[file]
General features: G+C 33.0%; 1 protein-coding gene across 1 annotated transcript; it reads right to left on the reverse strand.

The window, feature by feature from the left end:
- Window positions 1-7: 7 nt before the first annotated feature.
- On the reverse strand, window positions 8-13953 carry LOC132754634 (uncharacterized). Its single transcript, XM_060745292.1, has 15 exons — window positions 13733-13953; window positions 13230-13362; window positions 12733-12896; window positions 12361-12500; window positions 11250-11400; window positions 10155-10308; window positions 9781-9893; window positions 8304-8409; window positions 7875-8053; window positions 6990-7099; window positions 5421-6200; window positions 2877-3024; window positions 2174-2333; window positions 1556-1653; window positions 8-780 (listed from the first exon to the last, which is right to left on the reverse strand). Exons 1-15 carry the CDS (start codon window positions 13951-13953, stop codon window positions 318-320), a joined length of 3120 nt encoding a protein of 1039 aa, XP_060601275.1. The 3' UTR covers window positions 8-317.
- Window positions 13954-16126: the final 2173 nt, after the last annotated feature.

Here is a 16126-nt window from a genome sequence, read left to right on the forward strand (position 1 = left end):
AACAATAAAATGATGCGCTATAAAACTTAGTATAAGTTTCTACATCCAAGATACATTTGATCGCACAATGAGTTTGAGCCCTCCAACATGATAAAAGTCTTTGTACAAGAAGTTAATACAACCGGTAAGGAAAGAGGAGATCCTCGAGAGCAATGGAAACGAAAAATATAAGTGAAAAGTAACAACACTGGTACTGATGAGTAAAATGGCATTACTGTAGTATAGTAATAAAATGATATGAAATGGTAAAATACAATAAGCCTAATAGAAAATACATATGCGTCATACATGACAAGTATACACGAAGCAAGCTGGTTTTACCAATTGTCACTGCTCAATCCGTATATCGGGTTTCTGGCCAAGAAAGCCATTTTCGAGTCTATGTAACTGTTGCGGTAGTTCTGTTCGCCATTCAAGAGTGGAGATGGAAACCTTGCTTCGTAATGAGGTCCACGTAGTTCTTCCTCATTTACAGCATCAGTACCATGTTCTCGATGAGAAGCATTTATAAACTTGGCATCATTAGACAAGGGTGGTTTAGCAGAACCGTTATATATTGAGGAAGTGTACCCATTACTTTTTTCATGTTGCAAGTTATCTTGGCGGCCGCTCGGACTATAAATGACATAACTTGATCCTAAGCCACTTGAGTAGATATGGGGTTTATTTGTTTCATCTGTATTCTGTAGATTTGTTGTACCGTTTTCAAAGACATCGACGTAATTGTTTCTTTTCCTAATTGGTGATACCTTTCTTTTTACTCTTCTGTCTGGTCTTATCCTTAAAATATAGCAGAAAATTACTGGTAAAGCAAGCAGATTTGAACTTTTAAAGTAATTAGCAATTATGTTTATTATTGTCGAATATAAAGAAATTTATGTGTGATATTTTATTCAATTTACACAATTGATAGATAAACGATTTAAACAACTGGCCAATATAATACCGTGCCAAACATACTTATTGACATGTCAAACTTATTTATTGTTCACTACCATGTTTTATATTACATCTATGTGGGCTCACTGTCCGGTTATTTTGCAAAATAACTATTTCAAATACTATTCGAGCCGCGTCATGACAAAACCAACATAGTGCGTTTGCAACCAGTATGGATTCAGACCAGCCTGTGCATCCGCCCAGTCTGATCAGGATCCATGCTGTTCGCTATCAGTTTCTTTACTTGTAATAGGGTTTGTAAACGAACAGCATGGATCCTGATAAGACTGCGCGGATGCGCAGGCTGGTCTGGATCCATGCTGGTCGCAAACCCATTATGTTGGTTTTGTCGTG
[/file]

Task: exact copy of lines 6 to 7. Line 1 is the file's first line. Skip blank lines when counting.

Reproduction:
Here is a 16126-nt window from a genome sequence, read left to right on the forward strand (position 1 = left end):
AACAATAAAATGATGCGCTATAAAACTTAGTATAAGTTTCTACATCCAAGATACATTTGATCGCACAATGAGTTTGAGCCCTCCAACATGATAAAAGTCTTTGTACAAGAAGTTAATACAACCGGTAAGGAAAGAGGAGATCCTCGAGAGCAATGGAAACGAAAAATATAAGTGAAAAGTAACAACACTGGTACTGATGAGTAAAATGGCATTACTGTAGTATAGTAATAAAATGATATGAAATGGTAAAATACAATAAGCCTAATAGAAAATACATATGCGTCATACATGACAAGTATACACGAAGCAAGCTGGTTTTACCAATTGTCACTGCTCAATCCGTATATCGGGTTTCTGGCCAAGAAAGCCATTTTCGAGTCTATGTAACTGTTGCGGTAGTTCTGTTCGCCATTCAAGAGTGGAGATGGAAACCTTGCTTCGTAATGAGGTCCACGTAGTTCTTCCTCATTTACAGCATCAGTACCATGTTCTCGATGAGAAGCATTTATAAACTTGGCATCATTAGACAAGGGTGGTTTAGCAGAACCGTTATATATTGAGGAAGTGTACCCATTACTTTTTTCATGTTGCAAGTTATCTTGGCGGCCGCTCGGACTATAAATGACATAACTTGATCCTAAGCCACTTGAGTAGATATGGGGTTTATTTGTTTCATCTGTATTCTGTAGATTTGTTGTACCGTTTTCAAAGACATCGACGTAATTGTTTCTTTTCCTAATTGGTGATACCTTTCTTTTTACTCTTCTGTCTGGTCTTATCCTTAAAATATAGCAGAAAATTACTGGTAAAGCAAGCAGATTTGAACTTTTAAAGTAATTAGCAATTATGTTTATTATTGTCGAATATAAAGAAATTTATGTGTGATATTTTATTCAATTTACACAATTGATAGATAAACGATTTAAACAACTGGCCAATATAATACCGTGCCAAACATACTTATTGACATGTCAAACTTATTTATTGTTCACTACCATGTTTTATATTACATCTATGTGGGCTCACTGTCCGGTTATTTTGCAAAATAACTATTTCAAATACTATTCGAGCCGCGTCATGACAAAACCAACATAGTGCGTTTGCAACCAGTATGGATTCAGACCAGCCTGTGCATCCGCCCAGTCTGATCAGGATCCATGCTGTTCGCTATCAGTTTCTTTACTTGTAATAGGGTTTGTAAACGAACAGCATGGATCCTGATAAGACTGCGCGGATGCGCAGGCTGGTCTGGATCCATGCTGGTCGCAAACCCATTATGTTGGTTTTGTCGTG